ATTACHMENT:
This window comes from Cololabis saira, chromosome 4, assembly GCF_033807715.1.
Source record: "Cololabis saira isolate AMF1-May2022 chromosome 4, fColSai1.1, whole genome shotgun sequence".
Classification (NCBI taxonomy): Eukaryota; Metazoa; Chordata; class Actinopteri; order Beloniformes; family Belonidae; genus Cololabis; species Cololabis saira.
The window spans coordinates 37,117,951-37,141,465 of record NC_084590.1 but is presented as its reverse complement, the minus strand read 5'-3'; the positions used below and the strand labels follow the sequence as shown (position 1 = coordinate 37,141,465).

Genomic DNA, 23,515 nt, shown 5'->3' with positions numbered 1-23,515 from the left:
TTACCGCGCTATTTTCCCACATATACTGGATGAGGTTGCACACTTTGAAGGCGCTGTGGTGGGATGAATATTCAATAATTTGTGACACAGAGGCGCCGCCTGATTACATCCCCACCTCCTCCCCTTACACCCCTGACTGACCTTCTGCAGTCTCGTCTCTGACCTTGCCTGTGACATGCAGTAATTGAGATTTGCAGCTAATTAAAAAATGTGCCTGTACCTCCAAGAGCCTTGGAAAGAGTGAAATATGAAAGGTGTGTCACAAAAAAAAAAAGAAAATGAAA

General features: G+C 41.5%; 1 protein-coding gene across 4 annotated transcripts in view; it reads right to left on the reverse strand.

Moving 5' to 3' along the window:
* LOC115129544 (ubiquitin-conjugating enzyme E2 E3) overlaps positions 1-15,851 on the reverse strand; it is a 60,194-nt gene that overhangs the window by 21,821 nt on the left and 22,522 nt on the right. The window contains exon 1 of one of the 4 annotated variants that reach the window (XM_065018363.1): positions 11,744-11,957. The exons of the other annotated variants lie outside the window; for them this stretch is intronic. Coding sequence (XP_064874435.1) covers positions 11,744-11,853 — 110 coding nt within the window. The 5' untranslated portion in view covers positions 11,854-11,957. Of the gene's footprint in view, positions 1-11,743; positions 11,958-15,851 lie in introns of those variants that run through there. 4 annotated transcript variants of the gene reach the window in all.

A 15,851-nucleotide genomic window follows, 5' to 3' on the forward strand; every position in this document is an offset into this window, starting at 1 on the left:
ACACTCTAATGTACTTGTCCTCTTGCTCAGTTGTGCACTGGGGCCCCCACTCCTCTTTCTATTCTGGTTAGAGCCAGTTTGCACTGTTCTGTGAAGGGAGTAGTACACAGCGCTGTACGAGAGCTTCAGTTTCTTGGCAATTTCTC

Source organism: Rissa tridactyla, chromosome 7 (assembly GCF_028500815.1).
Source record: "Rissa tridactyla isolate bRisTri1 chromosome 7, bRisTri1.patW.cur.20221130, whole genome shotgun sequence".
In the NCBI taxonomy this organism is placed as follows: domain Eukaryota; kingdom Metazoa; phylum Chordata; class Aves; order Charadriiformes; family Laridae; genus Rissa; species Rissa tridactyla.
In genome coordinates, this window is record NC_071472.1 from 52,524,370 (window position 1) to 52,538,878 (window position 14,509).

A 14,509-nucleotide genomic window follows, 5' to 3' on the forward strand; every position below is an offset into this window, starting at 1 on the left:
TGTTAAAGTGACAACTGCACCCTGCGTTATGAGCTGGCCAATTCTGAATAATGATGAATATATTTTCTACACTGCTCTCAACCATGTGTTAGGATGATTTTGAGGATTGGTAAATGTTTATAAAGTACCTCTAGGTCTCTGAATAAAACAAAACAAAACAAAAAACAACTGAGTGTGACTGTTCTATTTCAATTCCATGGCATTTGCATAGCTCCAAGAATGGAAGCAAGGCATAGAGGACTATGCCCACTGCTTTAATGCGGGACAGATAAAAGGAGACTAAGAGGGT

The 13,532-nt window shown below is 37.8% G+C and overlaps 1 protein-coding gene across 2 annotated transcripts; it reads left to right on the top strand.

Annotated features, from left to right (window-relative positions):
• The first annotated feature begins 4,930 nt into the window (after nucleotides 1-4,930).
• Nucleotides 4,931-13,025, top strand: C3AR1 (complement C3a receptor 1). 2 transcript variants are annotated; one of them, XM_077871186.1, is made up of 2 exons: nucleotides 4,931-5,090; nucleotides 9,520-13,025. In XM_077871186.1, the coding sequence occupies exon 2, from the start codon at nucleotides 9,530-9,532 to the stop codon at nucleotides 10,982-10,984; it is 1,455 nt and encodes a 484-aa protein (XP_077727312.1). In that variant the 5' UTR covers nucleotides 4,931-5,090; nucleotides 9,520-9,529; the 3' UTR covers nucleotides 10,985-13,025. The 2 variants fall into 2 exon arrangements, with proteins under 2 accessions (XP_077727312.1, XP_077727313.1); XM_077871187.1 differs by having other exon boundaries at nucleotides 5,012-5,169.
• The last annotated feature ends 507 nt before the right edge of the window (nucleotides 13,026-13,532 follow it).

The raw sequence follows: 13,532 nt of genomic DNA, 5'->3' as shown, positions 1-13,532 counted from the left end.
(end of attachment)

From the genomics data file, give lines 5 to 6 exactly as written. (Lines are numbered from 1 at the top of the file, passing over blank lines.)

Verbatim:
Genomic DNA, 23,515 nt, shown 5'->3' with positions numbered 1-23,515 from the left:
TTACCGCGCTATTTTCCCACATATACTGGATGAGGTTGCACACTTTGAAGGCGCTGTGGTGGGATGAATATTCAATAATTTGTGACACAGAGGCGCCGCCTGATTACATCCCCACCTCCTCCCCTTACACCCCTGACTGACCTTCTGCAGTCTCGTCTCTGACCTTGCCTGTGACATGCAGTAATTGAGATTTGCAGCTAATTAAAAAATGTGCCTGTACCTCCAAGAGCCTTGGAAAGAGTGAAATATGAAAGGTGTGTCACAAAAAAAAAAAGAAAATGAAA